But couldn't traders manipulate the market -- for example, employees bet against a project coming in on time, so the powers that be push back the date? Siegel said the challenge for companies is getting a diverse group of people to participate.

"If you are asking a question about sales, you never ask only the salespeople themselves because typically they have a similar opinion. So you involve marketing people and product development executives," Siegel said. "When you have a diverse audience it is hard to get all of them to collude, because those groups are naturally competitive internally, most of the time. The challenge that you have is getting people who don't all have a dog in the fight."

The market rewards for being right, he said, not for being part of the crowd. If you care about making the most money, you will care most about making the right prediction, not by going along with other people. He gives the example of the traders who bet against the housing market when it was still booming and are now making millions of dollars on its collapse.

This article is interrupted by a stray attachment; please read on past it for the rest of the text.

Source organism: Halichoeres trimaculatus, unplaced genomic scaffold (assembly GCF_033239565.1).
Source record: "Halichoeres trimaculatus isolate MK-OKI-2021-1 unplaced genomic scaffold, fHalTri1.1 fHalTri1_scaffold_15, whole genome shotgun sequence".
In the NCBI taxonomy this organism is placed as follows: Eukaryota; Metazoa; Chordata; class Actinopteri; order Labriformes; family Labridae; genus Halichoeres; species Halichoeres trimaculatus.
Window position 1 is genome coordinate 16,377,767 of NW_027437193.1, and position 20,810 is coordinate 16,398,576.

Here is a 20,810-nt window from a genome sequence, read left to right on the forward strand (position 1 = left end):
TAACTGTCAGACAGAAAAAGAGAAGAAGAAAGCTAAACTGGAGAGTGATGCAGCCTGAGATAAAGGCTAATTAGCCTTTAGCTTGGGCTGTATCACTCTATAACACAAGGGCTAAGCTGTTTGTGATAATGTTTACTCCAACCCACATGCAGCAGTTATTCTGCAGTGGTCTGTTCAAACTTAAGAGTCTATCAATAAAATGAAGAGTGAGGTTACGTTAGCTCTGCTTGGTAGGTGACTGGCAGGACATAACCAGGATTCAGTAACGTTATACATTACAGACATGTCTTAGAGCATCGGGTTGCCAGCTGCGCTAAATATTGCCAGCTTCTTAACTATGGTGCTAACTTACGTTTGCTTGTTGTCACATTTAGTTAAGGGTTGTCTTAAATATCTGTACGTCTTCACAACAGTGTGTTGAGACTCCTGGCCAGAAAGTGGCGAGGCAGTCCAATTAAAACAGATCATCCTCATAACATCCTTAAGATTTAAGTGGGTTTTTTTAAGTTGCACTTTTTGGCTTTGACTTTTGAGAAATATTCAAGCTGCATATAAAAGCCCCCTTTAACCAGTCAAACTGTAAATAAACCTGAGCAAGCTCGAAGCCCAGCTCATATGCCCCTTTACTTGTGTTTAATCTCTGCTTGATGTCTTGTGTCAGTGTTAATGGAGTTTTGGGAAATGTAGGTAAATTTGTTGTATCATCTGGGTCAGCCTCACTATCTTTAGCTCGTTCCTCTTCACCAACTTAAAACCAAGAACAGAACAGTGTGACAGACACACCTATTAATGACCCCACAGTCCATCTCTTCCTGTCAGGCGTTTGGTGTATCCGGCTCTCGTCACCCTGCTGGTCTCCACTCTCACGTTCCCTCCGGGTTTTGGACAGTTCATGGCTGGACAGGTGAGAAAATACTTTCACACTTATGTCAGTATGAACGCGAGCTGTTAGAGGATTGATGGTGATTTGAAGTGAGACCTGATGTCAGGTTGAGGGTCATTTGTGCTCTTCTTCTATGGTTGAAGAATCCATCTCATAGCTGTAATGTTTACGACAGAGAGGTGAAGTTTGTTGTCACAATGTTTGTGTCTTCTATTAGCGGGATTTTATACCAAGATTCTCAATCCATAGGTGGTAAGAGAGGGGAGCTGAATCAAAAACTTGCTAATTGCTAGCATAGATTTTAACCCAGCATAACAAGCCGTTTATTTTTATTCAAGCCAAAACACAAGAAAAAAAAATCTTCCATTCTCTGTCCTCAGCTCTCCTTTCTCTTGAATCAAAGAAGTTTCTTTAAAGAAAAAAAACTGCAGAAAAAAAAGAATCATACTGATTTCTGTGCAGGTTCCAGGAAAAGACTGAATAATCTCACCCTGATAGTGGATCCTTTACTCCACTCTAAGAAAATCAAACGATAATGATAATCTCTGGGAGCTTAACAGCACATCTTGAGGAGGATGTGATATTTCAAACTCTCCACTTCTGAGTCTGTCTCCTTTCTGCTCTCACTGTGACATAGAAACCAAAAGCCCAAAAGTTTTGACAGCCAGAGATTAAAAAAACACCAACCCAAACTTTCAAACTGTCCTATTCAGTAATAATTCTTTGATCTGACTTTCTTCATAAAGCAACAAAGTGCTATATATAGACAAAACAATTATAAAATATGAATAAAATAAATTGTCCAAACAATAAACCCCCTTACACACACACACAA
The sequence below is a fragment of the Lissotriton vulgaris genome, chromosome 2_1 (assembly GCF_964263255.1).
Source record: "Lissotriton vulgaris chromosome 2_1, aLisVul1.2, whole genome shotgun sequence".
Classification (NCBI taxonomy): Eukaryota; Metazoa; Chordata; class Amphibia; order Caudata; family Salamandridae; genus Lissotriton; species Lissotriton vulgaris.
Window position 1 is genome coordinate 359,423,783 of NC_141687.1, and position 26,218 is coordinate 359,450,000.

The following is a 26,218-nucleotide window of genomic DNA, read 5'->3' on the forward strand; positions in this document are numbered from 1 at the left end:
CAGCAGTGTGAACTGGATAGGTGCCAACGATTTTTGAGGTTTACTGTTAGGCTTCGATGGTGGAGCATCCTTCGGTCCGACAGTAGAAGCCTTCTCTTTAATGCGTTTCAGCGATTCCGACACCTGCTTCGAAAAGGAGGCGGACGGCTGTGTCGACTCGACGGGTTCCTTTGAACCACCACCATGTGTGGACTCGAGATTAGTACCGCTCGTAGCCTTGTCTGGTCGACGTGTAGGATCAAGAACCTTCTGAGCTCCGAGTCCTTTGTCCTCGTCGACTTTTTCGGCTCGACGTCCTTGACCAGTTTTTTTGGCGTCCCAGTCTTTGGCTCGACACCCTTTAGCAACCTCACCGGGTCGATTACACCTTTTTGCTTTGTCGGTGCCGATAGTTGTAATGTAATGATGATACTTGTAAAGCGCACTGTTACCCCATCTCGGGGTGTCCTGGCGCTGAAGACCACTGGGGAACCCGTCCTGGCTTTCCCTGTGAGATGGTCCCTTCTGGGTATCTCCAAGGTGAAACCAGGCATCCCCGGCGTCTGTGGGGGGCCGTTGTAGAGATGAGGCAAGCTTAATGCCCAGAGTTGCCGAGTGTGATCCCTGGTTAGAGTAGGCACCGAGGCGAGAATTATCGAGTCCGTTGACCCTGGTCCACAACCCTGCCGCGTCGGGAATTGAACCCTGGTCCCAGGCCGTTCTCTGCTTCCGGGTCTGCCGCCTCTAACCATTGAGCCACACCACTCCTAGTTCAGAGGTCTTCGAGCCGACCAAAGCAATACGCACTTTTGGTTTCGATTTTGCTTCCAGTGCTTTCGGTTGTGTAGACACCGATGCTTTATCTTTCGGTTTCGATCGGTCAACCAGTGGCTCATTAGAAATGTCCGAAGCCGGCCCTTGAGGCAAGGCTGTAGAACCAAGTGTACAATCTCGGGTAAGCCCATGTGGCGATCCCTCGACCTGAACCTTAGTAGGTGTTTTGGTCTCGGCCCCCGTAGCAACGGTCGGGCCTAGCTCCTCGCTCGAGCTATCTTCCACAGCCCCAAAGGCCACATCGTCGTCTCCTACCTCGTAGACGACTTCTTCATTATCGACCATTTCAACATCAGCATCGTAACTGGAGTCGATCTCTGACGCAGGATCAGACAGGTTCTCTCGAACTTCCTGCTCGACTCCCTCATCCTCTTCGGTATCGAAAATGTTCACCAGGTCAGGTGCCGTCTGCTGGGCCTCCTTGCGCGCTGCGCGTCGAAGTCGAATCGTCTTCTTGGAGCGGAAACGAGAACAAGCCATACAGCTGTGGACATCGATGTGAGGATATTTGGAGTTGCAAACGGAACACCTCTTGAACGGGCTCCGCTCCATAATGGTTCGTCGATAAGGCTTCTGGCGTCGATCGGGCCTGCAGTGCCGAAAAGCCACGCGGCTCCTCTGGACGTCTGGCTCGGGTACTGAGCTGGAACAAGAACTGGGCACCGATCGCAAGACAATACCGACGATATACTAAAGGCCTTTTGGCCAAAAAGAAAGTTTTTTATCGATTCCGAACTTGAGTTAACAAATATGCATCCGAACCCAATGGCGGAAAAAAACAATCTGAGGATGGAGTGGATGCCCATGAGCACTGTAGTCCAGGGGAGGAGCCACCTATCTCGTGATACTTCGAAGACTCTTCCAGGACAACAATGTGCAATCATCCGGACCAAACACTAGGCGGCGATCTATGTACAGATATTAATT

"It doesn't always pay to go along with the herd mentality. Also, all the questions asked are quantitative, not qualitative," he said. In other words, the questions that corporations test reference outcomes that will eventually happen. "There is a day of reckoning at some point, where, for example, either that product did or did not well, or met the cost-benefit analysis or not. It will be aright and wrong at the end."


Siegel said Inkling has worked hard to make its trading interface easy by utilizing something called an "automated market maker." Here is how the company website explains it: In a real stock market, when you want to sell shares, there has to be a buyer. Likewise, when you want to buy, someone needs to be selling. The price of the stock is set by the supply and demand of the shares being bought and sold. If more people want to buy, the stock price goes up. If more people are selling, the stock price goes down. So, for example, if the user market drives down the share value of a new product from the starting share price of $80 to $20, the company might want to rethink that new product.